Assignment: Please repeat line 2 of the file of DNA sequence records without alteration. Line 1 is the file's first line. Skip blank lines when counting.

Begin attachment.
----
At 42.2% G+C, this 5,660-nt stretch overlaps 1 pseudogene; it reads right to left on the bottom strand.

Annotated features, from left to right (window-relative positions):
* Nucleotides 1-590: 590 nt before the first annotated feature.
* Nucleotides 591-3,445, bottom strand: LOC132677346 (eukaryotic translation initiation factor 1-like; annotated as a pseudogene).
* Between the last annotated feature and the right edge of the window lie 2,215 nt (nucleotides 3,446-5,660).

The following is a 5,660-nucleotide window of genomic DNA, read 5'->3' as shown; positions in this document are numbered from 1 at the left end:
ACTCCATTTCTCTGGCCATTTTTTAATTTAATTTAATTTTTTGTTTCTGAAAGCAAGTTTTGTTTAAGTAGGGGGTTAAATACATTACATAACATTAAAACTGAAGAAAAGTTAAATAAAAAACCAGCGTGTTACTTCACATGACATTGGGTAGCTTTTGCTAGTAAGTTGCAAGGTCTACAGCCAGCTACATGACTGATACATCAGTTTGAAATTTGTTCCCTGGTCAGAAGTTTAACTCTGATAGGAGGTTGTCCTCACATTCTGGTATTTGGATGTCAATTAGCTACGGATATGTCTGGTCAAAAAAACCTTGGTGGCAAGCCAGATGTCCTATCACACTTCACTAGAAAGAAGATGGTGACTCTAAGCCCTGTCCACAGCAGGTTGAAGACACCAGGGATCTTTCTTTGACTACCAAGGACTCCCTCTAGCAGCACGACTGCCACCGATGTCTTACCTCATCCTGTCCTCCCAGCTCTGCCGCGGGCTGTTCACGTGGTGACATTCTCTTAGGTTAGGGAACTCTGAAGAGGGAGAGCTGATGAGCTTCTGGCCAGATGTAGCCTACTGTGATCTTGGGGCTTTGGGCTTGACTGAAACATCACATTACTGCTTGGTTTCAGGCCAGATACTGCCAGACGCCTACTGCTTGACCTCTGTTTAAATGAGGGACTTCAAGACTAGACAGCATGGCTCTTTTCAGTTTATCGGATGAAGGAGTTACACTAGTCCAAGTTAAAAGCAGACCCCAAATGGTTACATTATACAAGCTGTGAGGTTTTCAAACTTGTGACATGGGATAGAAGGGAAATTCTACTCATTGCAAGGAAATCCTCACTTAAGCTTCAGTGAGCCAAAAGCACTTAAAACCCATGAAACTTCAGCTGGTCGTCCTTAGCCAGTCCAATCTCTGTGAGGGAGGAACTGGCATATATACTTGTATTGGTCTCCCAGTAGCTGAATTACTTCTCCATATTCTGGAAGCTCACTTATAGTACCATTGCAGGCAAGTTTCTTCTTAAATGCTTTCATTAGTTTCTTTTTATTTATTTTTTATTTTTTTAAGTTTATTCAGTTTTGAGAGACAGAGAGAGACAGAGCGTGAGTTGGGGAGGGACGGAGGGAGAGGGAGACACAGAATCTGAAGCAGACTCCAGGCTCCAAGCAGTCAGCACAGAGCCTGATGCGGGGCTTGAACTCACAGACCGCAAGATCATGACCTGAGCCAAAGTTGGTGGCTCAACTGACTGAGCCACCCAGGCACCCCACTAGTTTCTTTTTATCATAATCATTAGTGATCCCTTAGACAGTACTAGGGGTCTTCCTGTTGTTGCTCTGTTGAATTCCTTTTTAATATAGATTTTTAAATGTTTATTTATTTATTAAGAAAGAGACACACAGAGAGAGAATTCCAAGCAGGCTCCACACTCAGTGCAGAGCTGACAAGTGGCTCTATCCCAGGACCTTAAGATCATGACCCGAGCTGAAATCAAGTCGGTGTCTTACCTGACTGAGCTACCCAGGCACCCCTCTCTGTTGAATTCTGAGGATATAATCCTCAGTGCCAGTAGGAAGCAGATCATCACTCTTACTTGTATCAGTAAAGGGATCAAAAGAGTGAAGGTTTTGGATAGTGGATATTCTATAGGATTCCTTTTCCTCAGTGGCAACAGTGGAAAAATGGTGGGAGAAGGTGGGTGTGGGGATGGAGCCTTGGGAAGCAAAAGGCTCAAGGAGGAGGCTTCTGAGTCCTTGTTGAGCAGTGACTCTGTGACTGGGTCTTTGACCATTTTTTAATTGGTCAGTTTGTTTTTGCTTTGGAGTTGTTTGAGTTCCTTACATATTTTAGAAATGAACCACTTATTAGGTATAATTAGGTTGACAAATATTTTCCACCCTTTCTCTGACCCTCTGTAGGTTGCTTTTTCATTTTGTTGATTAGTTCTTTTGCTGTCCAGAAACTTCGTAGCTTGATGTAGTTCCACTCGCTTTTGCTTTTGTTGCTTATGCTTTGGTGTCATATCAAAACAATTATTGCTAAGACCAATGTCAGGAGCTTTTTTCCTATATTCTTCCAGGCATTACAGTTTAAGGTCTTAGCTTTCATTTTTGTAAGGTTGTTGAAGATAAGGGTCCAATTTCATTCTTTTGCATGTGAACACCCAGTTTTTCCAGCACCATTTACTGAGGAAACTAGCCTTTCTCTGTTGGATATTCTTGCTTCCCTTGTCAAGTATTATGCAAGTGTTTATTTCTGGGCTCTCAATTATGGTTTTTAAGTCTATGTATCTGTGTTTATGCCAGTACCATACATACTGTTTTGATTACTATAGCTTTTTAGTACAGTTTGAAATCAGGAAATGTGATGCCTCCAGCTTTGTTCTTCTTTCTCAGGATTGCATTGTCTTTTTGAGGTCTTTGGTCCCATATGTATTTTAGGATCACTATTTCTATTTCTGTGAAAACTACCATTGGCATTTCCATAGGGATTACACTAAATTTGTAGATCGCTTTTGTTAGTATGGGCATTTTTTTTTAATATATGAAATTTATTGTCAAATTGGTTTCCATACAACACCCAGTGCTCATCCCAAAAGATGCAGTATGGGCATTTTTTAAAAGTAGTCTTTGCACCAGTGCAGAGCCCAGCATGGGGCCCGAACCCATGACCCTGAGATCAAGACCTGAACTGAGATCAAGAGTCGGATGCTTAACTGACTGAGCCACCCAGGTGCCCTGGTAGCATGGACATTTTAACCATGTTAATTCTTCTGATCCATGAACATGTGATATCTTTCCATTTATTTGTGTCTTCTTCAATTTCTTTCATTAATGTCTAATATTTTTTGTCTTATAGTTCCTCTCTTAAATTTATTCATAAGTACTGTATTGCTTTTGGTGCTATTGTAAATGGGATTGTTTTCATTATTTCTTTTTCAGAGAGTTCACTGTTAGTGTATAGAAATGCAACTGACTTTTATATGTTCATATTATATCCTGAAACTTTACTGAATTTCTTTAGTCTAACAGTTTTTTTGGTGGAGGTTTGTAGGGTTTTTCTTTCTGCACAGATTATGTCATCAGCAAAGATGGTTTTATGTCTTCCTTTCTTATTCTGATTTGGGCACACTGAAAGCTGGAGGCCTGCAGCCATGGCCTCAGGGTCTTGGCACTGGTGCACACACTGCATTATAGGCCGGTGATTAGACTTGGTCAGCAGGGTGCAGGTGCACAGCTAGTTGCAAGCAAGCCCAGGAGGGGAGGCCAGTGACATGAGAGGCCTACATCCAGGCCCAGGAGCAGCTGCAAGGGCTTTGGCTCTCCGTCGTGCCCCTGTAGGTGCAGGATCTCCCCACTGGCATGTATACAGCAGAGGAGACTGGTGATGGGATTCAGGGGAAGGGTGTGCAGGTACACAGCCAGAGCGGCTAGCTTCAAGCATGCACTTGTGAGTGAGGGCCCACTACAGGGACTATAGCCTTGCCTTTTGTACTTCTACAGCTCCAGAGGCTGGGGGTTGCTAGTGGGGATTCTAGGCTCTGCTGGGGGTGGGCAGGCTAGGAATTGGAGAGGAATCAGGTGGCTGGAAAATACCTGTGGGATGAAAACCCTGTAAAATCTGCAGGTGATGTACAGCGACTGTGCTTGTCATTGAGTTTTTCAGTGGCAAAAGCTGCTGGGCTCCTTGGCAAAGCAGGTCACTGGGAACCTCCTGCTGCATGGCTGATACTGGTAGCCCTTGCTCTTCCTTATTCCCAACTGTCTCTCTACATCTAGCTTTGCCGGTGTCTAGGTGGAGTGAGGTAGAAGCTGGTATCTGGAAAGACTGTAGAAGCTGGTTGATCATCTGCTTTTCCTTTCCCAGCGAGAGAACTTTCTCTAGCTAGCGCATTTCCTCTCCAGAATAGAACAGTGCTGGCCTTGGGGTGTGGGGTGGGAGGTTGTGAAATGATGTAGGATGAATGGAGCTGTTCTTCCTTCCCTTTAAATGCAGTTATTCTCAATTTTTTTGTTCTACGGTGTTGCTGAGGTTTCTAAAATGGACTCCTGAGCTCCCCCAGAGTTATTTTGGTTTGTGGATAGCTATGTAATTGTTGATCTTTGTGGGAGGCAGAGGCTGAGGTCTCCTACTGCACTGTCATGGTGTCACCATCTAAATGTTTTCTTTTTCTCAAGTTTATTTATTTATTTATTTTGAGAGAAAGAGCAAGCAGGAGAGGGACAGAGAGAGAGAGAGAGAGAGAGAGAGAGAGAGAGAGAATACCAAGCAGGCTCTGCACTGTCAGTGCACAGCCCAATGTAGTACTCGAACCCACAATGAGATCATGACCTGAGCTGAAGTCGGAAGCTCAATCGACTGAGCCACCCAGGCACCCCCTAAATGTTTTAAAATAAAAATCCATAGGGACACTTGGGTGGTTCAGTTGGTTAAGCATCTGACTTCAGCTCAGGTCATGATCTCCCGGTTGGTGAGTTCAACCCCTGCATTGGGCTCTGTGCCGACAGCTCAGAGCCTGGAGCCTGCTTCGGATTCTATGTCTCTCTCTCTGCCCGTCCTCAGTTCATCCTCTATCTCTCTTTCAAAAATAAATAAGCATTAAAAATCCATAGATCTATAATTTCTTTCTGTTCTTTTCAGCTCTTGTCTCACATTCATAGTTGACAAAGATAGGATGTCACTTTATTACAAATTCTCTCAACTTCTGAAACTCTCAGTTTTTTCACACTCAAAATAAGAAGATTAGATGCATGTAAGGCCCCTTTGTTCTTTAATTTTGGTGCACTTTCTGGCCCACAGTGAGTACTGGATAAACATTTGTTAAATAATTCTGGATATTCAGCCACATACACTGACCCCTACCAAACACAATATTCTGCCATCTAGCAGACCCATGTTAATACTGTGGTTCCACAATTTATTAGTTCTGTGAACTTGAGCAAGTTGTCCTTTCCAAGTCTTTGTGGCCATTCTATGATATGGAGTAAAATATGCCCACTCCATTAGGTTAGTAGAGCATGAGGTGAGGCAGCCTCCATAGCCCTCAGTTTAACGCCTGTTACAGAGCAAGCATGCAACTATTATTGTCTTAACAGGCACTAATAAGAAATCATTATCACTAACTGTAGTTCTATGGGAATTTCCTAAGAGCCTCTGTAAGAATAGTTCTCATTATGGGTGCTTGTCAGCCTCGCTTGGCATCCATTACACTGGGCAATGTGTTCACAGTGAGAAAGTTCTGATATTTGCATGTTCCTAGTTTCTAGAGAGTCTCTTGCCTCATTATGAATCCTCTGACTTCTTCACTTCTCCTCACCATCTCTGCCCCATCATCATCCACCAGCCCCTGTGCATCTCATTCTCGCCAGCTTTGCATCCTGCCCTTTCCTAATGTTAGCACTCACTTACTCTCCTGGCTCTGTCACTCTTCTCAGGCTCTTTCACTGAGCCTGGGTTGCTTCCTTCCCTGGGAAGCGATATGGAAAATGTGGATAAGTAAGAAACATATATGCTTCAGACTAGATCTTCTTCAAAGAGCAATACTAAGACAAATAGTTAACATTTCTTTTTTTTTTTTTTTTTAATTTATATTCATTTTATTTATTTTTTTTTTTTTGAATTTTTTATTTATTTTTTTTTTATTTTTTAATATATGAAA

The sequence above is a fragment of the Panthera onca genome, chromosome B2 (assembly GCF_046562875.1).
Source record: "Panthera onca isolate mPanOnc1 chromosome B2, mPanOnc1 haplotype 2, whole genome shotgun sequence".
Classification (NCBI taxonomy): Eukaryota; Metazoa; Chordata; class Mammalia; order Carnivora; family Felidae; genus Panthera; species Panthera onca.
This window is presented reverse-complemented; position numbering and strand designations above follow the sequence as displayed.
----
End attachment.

Annotated features, from left to right (window-relative positions):